Joe Medley: BIg 3 hear football messages from on high
by Joe Medley
Nov 11, 2012 | 5660 views |  0 comments | 11 11 recommendations | email to a friend | print
Alabama vs Texas A&M.  Photo by Bill Wilson.
Alabama vs Texas A&M. Photo by Bill Wilson.
So, how many church-goers experienced Sunday sermons that made mention or metaphor of Alabama’s 29-24 loss to Texas A&M on Saturday?

Maybe your pastor mentioned Auburn’s 38-0 loss to Georgia and/or persistent speculation about Gene Chizik’s future as the Tigers’ head coach.

This hack heard both mentioned from the pulpit. I didn’t hear Jacksonville State’s 38-23 victory over Austin Peay, but the other two led nicely into a discussion about life-altering experiences.

The conclusion? No matter what, said Sam Fuson, outgoing interim pastor for First Christian Church of Anniston, Jesus loves you.

Wherever one goes to church, it’s always nice to hear a preacher do what effective ones do — take what’s on everyone’s mind and use it to get everyone’s mind right.

Alabama: Secondary questions

Perspective is in the eye of the beholder when all but one of 227 first-place votes over three major polls fly away after one loss.

Perspective is unwanted company when a program that expects national championships suddenly loses control of its destiny in the championship chase.

Still, Alabama won’t run into many quarterbacks with the balance of talents showed by Texas A&M’s Johnny Manziel on Saturday in Bryant-Denny Stadium. The Tide will encounter the freshman every year of his college career, but still, there aren’t many “Johnny Footballs” literally running around … and throwing.

The question becomes learning from what he did against Alabama on Saturday and doing better next time or, at least, doing as well as Florida and LSU did this year.

The fact that LSU’s Zach Mettenberger — a passer but not also a scrambler, like Manziel — had quite a game against Alabama’s defense a week ago indicates the issue is in the secondary.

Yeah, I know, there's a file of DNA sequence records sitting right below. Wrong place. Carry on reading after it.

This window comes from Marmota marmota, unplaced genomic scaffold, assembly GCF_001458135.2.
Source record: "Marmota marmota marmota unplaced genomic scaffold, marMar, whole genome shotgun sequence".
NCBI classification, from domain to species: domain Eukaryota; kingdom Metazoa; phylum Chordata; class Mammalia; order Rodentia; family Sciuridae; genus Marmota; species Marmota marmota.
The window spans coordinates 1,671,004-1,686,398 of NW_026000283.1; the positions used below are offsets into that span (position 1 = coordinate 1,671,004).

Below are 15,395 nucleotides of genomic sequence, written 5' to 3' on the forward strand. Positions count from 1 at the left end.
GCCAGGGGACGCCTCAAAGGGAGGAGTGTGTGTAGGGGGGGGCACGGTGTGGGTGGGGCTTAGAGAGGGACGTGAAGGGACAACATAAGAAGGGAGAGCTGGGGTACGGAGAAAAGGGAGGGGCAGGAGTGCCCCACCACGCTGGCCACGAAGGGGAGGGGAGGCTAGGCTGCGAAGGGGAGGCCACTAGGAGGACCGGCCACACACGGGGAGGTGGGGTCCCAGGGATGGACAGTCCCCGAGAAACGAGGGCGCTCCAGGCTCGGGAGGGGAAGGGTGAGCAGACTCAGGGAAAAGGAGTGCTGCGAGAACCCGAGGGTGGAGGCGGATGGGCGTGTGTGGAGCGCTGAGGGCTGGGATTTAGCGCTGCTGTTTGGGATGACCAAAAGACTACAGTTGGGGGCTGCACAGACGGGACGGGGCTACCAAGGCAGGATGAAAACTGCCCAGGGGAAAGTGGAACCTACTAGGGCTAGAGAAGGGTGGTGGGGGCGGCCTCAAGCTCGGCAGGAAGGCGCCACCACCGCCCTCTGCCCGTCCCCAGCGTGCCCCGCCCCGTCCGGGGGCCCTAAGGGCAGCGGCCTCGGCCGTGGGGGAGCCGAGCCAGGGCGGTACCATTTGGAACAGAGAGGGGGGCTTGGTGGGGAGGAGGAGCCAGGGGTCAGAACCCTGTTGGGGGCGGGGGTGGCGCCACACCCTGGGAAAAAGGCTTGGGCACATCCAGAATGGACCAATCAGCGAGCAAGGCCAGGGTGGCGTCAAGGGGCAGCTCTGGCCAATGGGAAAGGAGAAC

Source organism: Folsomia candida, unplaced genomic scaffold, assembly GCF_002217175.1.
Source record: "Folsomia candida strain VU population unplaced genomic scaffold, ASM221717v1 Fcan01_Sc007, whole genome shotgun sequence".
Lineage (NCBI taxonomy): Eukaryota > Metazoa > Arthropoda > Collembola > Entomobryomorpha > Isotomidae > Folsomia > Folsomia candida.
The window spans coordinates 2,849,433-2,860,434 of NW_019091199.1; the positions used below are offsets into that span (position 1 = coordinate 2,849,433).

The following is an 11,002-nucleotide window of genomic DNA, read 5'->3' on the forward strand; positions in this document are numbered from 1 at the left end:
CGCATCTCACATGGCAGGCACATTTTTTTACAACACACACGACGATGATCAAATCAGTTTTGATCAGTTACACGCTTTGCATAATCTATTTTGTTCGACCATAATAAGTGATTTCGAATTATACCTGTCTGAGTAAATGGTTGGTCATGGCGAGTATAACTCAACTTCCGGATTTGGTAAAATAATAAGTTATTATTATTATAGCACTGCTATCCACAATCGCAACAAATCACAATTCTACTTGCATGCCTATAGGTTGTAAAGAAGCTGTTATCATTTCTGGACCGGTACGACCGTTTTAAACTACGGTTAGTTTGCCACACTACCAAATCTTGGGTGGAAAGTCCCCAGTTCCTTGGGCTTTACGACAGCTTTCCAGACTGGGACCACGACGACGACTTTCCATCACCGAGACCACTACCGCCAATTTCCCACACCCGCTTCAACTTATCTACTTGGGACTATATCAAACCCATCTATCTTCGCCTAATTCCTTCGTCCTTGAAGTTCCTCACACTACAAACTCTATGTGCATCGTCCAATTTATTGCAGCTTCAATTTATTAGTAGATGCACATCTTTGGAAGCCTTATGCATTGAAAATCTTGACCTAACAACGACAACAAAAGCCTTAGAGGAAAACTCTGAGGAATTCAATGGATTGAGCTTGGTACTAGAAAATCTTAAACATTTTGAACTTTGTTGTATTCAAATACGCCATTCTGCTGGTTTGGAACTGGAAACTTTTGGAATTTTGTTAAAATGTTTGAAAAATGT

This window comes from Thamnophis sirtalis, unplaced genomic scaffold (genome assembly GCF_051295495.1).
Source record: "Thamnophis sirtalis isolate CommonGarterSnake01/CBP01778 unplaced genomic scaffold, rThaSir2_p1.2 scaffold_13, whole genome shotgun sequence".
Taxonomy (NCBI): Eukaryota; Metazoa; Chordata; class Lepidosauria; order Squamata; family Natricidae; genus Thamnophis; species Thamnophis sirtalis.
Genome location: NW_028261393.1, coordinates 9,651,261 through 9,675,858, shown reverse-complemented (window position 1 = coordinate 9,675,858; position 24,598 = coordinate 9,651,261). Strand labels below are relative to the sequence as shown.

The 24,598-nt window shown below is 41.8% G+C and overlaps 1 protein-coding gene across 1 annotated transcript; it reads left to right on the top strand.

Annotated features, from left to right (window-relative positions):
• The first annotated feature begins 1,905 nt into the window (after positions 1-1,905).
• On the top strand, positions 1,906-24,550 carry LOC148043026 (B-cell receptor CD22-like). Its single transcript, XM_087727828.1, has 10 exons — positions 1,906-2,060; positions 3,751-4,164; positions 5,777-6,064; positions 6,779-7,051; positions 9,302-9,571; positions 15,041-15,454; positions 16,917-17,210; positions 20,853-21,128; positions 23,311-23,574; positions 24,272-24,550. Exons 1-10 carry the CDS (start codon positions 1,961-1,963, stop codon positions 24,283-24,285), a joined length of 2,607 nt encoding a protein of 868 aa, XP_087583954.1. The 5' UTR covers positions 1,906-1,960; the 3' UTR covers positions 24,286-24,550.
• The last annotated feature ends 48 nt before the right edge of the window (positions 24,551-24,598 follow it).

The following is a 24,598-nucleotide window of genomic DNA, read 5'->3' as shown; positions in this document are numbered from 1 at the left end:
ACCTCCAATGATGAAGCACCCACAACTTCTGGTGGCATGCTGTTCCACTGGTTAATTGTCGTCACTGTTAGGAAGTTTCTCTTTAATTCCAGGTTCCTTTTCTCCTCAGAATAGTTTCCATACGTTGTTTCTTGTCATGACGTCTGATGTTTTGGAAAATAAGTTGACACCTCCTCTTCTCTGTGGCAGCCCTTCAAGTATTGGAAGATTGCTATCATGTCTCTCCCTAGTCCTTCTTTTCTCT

Alabama’s back line was good enough against most of the teams it has faced this year but got exposed against the quality of talent it faced the past two weeks.

Auburn: There was a game?

Auburn and Georgia renewed the “South’s oldest rivalry” Saturday by renewing the newest sub-rivalry within it — hammer and nail.

Auburn has lost six of the last seven against Georgia, and most were blowouts. Even the win, back in Cam Newton’s day, was a 28-pointer.

Then again, it’s been hammer and nail all season for Auburn (2-8), and we all know which side Auburn has played. It’s to the point that no one even talks about the games.

It’s to the point where Chizik’s future and general signs of a free-falling program are the game story. As for the actual game, who cares?

One could call again for Chizik’s ouster, but that was so three weeks ago. One could call for Auburn to go ahead and make an announcement, but that was so two weeks ago.

Auburn should beat Alabama A&M and will lose big to Alabama. At some point, there will be an announcement. Until then … enjoy a good book?

JSU: Well, that’s something

Give Jack Crowe credit — a school-record 10 consecutive winning seasons means something.

Some in the JSU fan base who have grown impatient will rightly point out everything that such a milestone doesn’t mean much. There are no national championships, like Bill Burgess won in Division II. There are all those times JSU was picked to win the Ohio Valley Conference and didn’t.

There was the APR mess that sidelined arguably the best team in the Crowe era in 2009, keeping Ryan Perrilloux and crew out of the playoffs when a nice run looked possible.

JSU doesn’t have a playoff win under Crowe.

Still, it’s worth noting that Crowe gave JSU its first two conference titles in the school’s Division I era, finished with the best league record in 2009 and won a share of a title in 2011.

It’s also worth noting that no other coach in JSU history can claim 10 consecutive winning seasons, and that 10-year stretch comes during JSU’s first 18 seasons in Division I.

When economists measure things against history, they adjust for inflation. Adjusting expectations for realism, the Crowe era comes out in the good.

Sports Columnist Joe Medley: 256-235-3576. On Twitter @jmedley_star.

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